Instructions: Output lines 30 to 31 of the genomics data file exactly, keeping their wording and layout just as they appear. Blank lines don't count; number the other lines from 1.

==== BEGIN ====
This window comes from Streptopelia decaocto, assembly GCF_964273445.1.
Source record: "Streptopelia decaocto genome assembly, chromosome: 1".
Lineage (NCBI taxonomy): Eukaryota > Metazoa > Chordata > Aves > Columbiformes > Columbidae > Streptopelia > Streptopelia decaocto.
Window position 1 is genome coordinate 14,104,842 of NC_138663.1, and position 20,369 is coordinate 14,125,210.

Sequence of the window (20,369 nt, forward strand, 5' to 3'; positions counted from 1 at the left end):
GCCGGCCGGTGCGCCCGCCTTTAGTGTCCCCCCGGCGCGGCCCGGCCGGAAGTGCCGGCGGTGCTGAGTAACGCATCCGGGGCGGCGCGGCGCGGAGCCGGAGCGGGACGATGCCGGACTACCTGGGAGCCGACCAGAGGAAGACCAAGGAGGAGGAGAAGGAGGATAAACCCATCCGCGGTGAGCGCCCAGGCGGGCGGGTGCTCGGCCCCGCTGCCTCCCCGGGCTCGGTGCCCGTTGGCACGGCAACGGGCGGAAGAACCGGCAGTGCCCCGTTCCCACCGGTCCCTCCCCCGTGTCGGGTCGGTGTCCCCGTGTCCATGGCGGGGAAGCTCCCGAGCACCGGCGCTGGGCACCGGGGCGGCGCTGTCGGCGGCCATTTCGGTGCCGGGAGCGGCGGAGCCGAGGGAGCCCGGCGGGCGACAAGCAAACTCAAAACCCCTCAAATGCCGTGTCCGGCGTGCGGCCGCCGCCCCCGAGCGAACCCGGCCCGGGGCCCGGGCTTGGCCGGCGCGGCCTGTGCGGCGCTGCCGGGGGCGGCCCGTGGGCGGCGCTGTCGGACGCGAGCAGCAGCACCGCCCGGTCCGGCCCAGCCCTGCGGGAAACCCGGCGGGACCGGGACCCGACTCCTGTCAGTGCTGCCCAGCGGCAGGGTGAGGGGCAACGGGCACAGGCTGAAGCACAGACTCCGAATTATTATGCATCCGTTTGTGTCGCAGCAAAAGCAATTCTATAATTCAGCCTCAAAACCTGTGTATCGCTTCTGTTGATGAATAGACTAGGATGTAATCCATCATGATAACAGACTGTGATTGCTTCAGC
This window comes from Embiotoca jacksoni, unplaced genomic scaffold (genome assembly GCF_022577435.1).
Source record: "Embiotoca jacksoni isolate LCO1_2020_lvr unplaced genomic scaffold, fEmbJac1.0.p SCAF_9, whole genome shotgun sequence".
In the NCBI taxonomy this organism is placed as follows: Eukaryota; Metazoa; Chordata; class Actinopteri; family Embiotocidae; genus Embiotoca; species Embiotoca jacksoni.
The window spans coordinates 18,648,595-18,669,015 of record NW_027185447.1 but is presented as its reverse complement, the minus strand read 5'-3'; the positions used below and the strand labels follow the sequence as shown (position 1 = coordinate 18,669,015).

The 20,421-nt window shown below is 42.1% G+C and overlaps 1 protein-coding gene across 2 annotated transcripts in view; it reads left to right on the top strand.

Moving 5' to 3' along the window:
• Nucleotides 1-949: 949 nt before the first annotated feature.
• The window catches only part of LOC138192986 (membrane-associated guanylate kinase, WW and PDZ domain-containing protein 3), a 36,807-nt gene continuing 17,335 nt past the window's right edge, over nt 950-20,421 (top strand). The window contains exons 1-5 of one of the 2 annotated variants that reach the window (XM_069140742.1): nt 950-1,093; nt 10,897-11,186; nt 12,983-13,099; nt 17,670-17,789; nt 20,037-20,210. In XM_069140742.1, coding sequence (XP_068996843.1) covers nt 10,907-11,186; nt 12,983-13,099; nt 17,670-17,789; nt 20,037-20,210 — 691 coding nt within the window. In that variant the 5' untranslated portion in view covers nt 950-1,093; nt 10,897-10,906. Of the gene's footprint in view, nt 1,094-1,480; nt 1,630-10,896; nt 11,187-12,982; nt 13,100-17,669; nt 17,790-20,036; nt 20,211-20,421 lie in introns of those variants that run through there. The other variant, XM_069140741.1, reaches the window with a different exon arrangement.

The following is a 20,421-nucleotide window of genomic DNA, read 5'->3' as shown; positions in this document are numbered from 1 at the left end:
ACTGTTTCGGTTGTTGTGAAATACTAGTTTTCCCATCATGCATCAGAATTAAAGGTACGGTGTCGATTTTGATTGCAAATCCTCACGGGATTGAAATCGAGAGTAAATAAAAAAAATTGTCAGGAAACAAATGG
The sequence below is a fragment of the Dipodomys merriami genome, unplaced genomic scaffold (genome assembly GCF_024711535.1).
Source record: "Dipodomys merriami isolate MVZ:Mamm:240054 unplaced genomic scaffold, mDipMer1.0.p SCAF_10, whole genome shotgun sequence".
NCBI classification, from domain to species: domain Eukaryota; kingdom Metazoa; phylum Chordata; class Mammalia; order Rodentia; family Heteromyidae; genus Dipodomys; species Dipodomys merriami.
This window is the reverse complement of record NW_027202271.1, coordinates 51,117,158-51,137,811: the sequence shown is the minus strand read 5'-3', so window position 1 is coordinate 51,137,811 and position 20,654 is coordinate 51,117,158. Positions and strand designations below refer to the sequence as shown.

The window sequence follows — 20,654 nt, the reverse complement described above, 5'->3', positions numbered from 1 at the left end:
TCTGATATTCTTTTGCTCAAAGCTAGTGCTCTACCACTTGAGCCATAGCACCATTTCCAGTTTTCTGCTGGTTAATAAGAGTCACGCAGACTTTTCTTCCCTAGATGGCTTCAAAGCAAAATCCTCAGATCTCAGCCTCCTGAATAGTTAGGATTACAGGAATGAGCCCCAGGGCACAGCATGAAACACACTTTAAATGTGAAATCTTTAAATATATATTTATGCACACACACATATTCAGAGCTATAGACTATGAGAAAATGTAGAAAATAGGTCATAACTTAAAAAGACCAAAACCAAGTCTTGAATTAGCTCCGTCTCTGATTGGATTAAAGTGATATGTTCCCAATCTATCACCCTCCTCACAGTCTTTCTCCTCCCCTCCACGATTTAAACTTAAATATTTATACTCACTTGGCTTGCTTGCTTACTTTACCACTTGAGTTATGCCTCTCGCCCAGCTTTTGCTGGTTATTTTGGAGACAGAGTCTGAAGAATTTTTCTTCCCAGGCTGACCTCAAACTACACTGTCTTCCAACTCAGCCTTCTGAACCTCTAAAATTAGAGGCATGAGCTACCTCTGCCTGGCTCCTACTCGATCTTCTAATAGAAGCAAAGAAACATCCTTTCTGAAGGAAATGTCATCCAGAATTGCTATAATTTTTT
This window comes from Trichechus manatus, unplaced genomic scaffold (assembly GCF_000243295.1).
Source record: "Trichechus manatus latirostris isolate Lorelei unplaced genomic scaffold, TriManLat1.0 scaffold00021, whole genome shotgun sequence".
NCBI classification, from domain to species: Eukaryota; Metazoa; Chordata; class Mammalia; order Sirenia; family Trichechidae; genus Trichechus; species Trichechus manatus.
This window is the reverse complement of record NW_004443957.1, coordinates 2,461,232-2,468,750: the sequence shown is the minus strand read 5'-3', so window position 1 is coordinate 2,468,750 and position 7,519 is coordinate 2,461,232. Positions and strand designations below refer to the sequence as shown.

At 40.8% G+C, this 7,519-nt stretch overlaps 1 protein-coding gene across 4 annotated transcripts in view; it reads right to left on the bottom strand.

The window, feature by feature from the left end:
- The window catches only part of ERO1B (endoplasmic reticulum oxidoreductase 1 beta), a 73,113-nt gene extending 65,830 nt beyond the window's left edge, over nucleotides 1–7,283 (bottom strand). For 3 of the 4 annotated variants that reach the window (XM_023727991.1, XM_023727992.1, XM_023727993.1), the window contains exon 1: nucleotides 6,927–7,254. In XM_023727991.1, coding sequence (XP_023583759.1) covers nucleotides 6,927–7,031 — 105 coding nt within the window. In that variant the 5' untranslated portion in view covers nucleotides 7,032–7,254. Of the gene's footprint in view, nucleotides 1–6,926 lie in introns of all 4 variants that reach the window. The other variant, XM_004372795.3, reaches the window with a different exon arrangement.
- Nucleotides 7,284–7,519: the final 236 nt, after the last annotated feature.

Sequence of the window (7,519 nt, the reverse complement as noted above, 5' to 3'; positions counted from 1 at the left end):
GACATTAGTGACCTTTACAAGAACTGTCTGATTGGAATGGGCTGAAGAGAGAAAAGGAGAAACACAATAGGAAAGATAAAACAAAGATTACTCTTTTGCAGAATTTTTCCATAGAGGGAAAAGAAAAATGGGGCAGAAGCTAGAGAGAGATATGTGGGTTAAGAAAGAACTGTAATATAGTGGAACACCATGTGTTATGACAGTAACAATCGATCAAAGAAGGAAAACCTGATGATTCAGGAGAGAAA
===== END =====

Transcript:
- Nucleotides 7,284–7,519: the final 236 nt, after the last annotated feature.

Sequence of the window (7,519 nt, the reverse complement as noted above, 5' to 3'; positions counted from 1 at the left end):